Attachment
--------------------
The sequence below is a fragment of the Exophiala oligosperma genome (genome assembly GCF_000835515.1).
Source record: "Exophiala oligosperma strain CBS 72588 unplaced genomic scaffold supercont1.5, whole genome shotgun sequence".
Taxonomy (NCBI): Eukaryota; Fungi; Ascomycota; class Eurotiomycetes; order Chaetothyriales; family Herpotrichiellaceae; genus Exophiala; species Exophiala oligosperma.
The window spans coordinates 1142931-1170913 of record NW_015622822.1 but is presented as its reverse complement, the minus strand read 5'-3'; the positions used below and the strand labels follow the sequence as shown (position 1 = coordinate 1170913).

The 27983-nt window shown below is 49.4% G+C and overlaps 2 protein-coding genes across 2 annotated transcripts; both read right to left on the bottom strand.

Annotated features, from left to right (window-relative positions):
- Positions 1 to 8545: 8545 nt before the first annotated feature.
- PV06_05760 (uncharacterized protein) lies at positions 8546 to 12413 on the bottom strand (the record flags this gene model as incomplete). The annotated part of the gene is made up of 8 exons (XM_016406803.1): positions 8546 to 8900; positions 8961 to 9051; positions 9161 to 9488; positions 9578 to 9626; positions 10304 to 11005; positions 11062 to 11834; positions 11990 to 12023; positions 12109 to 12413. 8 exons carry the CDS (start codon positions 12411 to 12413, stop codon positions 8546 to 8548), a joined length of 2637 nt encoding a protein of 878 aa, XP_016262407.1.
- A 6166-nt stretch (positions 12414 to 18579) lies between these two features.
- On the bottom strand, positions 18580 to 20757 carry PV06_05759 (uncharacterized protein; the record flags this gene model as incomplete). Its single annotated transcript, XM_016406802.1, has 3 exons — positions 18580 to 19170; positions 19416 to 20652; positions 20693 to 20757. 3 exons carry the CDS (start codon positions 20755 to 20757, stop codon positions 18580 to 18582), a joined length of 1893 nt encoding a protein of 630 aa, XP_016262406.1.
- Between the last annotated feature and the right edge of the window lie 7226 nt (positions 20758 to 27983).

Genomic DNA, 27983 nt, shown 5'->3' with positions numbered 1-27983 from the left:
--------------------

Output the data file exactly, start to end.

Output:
The sequence below is a fragment of the Exophiala oligosperma genome (genome assembly GCF_000835515.1).
Source record: "Exophiala oligosperma strain CBS 72588 unplaced genomic scaffold supercont1.5, whole genome shotgun sequence".
Taxonomy (NCBI): Eukaryota; Fungi; Ascomycota; class Eurotiomycetes; order Chaetothyriales; family Herpotrichiellaceae; genus Exophiala; species Exophiala oligosperma.
The window spans coordinates 1142931-1170913 of record NW_015622822.1 but is presented as its reverse complement, the minus strand read 5'-3'; the positions used below and the strand labels follow the sequence as shown (position 1 = coordinate 1170913).

The 27983-nt window shown below is 49.4% G+C and overlaps 2 protein-coding genes across 2 annotated transcripts; both read right to left on the bottom strand.

Annotated features, from left to right (window-relative positions):
- Positions 1 to 8545: 8545 nt before the first annotated feature.
- PV06_05760 (uncharacterized protein) lies at positions 8546 to 12413 on the bottom strand (the record flags this gene model as incomplete). The annotated part of the gene is made up of 8 exons (XM_016406803.1): positions 8546 to 8900; positions 8961 to 9051; positions 9161 to 9488; positions 9578 to 9626; positions 10304 to 11005; positions 11062 to 11834; positions 11990 to 12023; positions 12109 to 12413. 8 exons carry the CDS (start codon positions 12411 to 12413, stop codon positions 8546 to 8548), a joined length of 2637 nt encoding a protein of 878 aa, XP_016262407.1.
- A 6166-nt stretch (positions 12414 to 18579) lies between these two features.
- On the bottom strand, positions 18580 to 20757 carry PV06_05759 (uncharacterized protein; the record flags this gene model as incomplete). Its single annotated transcript, XM_016406802.1, has 3 exons — positions 18580 to 19170; positions 19416 to 20652; positions 20693 to 20757. 3 exons carry the CDS (start codon positions 20755 to 20757, stop codon positions 18580 to 18582), a joined length of 1893 nt encoding a protein of 630 aa, XP_016262406.1.
- Between the last annotated feature and the right edge of the window lie 7226 nt (positions 20758 to 27983).

Genomic DNA, 27983 nt, shown 5'->3' with positions numbered 1-27983 from the left: